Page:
Iran Protests: What To Expect

Iran Protests: What To Expect

By Sergey Kadinsky

The outburst of protests in the Iranian city of Mashhad on Thursday, December 28, was initiated by religious conservatives calling out the ongoing economic hardship, high food prices, and unemployment; but in an unexpected turn, fueled by social media, the demonstrators shouted slogans unheard in the history of the 38-year regime of the Islamic Republic.

“Marg Bar Diktator! (Death to the Dictator!),” the masses declared on the streets of dozens of cities. And if anyone had doubts whether they were referring to President Hassan Rouhani, the mild chant was soon succeeded by “Marg Bar Khamenei,” with posters of Supreme Leader Ali Khamenei torn and put to the torch. But the protests did not have a clear leadership, and so far there have not been sizable defections from the military and police personnel. If the troops were reluctant to shoot down fellow citizens, the ideologically hardened Basij militia and Revolutionary Guards Corps are ready to crush dissent by any means.

Having crushed secular opposition in its first year in power, instigating and surviving a bloody eight-year war with Iraq, deploying agents to war zones in Iraq, Lebanon, Syria, and Yemen, defying international pressure to develop nuclear technology and then blackmailing the United States into signing the nuclear deal, the clerical regime knows how to survive. For millions of Iranians living in exile, hope of returning to a secular and internationally engaged Iran becomes more distant over the years. But there is hope and it is coming from the protesters.

As Jews, we know the feeling of being ignored by the world

When one app is blocked, they find another, and when that fails, there’s instant messaging, email, and low-tech tools used by revolutionaries throughout history: coded messages, underground publications, and graffiti on walls. As many of us know well, Facebook may be a good place to start, but unless its users get out of the comfort of their living rooms and accept physical risk, the revolution will not proceed.

Another difference this time is President Donald Trump. Unlike Nobel Peace Prize Laureate Barack Obama, who stood by in 2009 while Iran’s Green Revolution was crushed by hardliners, the current president has made his support known on Twitter, at the United Nations, and with renewed sanctions – seemingly in every measure short of military action. It is a welcome reaction in comparison to the feckless Europeans who are “watching with concern” and “closely monitoring the situation.”

As of press time, the street protests appear to be diminishing, as general strikes and silent vigils take their place. Few revolutions in history are quick, and even fewer are bloodless and quick. The downfall of the Berlin Wall and Velvet Revolution in Czechoslovakia are the exceptions.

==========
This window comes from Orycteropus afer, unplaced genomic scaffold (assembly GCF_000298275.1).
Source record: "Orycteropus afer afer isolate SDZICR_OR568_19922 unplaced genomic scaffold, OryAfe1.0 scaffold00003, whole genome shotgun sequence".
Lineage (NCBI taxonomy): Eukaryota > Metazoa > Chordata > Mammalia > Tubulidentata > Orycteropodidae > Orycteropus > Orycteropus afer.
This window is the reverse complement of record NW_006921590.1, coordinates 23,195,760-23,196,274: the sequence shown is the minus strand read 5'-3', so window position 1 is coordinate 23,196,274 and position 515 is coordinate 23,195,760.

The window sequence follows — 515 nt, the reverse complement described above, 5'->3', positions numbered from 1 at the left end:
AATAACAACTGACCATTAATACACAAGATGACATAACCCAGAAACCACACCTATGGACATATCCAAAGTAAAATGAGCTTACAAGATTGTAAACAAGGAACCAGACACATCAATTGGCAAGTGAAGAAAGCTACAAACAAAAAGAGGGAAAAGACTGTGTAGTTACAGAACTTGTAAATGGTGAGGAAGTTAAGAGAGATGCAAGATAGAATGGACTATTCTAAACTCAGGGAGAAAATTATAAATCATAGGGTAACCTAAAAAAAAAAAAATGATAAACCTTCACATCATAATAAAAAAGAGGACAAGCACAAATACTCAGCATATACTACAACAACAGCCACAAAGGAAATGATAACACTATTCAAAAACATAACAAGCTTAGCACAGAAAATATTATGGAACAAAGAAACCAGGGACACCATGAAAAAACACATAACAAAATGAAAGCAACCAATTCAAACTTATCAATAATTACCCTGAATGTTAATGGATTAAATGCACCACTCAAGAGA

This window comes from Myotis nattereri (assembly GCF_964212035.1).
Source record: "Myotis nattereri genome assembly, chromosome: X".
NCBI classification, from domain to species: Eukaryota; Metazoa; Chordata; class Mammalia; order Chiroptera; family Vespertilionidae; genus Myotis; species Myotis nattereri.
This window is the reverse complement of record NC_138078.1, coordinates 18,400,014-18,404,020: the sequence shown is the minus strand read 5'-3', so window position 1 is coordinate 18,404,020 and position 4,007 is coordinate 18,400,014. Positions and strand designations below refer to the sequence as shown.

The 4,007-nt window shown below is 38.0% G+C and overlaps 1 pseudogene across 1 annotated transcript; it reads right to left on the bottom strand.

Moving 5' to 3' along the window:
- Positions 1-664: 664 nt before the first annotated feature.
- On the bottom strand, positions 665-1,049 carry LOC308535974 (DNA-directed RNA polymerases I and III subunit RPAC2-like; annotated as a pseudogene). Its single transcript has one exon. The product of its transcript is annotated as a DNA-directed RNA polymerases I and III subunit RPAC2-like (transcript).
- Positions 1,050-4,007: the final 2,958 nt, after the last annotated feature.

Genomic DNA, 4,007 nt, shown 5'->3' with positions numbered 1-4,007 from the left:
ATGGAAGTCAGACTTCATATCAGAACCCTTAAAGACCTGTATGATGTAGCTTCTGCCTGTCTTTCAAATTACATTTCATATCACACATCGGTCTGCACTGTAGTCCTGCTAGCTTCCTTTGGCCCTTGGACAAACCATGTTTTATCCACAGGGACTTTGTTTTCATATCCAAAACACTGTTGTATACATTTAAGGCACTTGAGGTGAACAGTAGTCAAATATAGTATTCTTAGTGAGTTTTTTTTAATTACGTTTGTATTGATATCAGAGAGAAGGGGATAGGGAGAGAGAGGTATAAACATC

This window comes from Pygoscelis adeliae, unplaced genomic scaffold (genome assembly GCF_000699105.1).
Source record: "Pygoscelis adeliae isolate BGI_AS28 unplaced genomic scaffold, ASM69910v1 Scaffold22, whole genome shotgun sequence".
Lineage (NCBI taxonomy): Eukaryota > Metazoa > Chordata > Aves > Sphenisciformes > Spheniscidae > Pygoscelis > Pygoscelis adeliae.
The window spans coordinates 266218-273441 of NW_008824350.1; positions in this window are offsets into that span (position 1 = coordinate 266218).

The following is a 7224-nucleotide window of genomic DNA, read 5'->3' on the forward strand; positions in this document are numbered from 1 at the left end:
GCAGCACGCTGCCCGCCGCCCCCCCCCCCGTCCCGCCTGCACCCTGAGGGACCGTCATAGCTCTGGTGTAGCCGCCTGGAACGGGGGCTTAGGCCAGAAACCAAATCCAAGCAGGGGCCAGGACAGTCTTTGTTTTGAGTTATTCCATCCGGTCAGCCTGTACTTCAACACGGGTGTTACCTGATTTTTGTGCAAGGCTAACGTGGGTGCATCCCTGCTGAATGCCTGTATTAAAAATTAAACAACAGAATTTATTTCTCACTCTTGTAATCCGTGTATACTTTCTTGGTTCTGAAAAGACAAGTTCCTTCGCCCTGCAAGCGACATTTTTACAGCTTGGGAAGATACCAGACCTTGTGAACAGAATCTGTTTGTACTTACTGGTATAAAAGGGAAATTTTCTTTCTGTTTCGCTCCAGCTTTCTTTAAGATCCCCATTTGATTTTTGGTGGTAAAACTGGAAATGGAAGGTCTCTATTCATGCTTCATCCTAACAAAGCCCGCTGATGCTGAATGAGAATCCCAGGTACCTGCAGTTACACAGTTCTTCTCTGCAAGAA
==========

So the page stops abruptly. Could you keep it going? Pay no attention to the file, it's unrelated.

In the United States, between the first protests of the Stamp Act and the departure of the last Redcoats, it was an 18-year struggle to expel the British from our shores. In Russia, the revolution of 1905 was brutally crushed by Tsar Nicholas II. Twelve years later, this tsar was without a crown, without his freedom, and within a year shot dead in a basement. In Poland, the Solidarity strikes of 1981 were nonviolent, inspiring, and ruthlessly crushed. But within a decade, strike leader Lech Walesa was elected president.

This Iranian revolution is far from over. In the coming months and perhaps years, it will ebb and flow like the tides, the country’s secular side and historically Persian identity pushing back against the forced veil that covers this once-proud civilization. Should this revolution succeed, it should remind the world that human rights must become a priority again.

As Jews, we know the feeling of being ignored by the world. We recall Soviet refuseniks trapped behind the Iron Curtain, their protests dampening the spirit of detente in the 1970s. We remember how ghetto fighters in Warsaw raised the Polish flag and the slogan “for our freedom and yours.” They received very little assistance from the Polish resistance and nothing from the Allied powers. The same is true with the inmates of Auschwitz, who wished to have American planes bomb their camp, if only to demonstrate that the world knew of its existence.

Firewalls are going up, and literal walls as well, the voices of freedom-seeking Iranians more difficult to reach. A presidential tweet may not sway the immediate course of events in Iran, but compared to the indifference of other countries on this matter, it shows leadership and puts this country on the right side of history.

By Sergey Kadinsky

 

 

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